Purpose Interventions focused on singing may provide additional benefits to established voice and respiratory therapies, due to their greater emphasis on the respiratory muscle control system in those with Parkinson's disease (PD) progresses. The purpose of this study was to examine if singing can improve voice, respiratory pressure and quality of life (QOL) in persons with PD. Methods This pilot study measured the effects of a singing intervention in 27 participants with PD. Participants were assigned to a high (met twice weekly) or low (met once weekly) dosage group. Voice, respiratory and QOL measures were recorded before and after an 8-week singing intervention. Sessions were led by board-certified music therapists and included a series of vocal and articulation exercises and group singing. Results Both groups demonstrated significant improvements in maximum inspiratory and expiratory pressure, as well as phonation time. While other voice measures improved, they did not reach statistical significance. Voice QOL and whole health QOL also significantly improved. Conclusion These results suggest singing may be a beneficial and engaging treatment choice for improving and maintaining vocal function and respiratory pressure in persons with PD. Implications for Rehabilitation In a small sample, group singing proved beneficial for improving voice and respiratory impairment in persons with Parkinson's disease. Completing group singing one time per week for 8 weeks was as effective as completing group singing two times per week for 8 weeks in persons with Parkinson's disease. Group singing is an effective means of improving overall quality of life in persons with Parkinson's disease.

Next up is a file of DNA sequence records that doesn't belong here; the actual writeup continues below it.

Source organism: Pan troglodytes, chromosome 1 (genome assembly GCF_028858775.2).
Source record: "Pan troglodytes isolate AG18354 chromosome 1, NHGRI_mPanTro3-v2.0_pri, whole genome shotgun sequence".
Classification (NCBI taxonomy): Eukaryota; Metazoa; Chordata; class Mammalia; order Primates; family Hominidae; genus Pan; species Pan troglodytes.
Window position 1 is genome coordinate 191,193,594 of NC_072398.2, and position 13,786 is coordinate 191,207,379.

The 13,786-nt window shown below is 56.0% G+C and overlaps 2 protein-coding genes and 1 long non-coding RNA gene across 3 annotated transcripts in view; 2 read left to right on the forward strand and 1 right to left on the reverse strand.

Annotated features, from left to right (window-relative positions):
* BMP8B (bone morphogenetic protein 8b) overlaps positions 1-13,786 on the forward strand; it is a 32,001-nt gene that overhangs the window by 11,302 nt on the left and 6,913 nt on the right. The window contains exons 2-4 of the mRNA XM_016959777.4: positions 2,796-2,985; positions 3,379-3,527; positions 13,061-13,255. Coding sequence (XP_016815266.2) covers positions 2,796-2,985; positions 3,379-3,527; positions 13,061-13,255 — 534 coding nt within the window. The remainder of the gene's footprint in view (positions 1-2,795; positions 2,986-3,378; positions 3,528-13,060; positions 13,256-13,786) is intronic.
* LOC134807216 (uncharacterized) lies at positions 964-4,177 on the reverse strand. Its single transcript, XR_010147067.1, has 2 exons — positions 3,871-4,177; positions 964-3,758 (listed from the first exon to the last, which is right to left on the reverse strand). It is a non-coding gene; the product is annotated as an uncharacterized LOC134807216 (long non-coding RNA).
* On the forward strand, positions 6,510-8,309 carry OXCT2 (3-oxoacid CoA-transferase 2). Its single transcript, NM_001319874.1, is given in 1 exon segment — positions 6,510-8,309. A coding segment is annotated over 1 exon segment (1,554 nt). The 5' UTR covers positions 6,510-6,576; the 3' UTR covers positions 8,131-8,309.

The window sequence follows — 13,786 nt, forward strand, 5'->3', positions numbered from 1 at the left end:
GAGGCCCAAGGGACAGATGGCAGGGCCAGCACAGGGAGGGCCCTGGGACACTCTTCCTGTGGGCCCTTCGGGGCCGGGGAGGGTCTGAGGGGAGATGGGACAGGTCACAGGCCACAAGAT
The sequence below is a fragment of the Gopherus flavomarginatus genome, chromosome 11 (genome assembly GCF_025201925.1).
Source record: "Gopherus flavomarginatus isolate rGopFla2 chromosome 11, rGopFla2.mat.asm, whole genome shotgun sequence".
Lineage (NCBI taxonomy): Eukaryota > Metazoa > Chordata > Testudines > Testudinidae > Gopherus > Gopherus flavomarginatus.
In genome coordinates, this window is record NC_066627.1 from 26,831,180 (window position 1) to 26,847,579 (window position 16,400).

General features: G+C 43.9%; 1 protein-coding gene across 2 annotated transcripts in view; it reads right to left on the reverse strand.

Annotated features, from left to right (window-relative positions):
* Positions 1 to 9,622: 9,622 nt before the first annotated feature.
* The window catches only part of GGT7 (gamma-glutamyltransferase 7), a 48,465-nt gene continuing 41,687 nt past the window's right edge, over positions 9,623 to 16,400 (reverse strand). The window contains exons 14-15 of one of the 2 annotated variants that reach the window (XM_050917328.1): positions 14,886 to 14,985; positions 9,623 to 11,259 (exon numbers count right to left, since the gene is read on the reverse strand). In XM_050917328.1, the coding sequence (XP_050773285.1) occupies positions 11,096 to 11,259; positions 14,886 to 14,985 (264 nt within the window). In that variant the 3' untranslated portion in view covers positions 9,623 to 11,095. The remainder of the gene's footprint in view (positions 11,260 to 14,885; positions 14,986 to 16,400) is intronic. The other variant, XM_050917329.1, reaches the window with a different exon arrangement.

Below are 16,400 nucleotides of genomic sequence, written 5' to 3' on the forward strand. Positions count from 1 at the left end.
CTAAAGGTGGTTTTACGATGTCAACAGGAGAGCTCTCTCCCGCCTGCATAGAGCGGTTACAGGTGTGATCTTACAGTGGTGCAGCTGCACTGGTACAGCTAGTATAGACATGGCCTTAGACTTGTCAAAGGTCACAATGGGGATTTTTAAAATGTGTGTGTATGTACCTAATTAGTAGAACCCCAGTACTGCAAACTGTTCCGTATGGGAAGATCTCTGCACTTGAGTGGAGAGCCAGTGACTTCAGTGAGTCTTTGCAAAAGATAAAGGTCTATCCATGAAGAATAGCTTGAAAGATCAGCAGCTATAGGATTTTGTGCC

Keywords: Inspiratory capacity; Parkinson’s disease; music therapy; quality of life; singing; voice.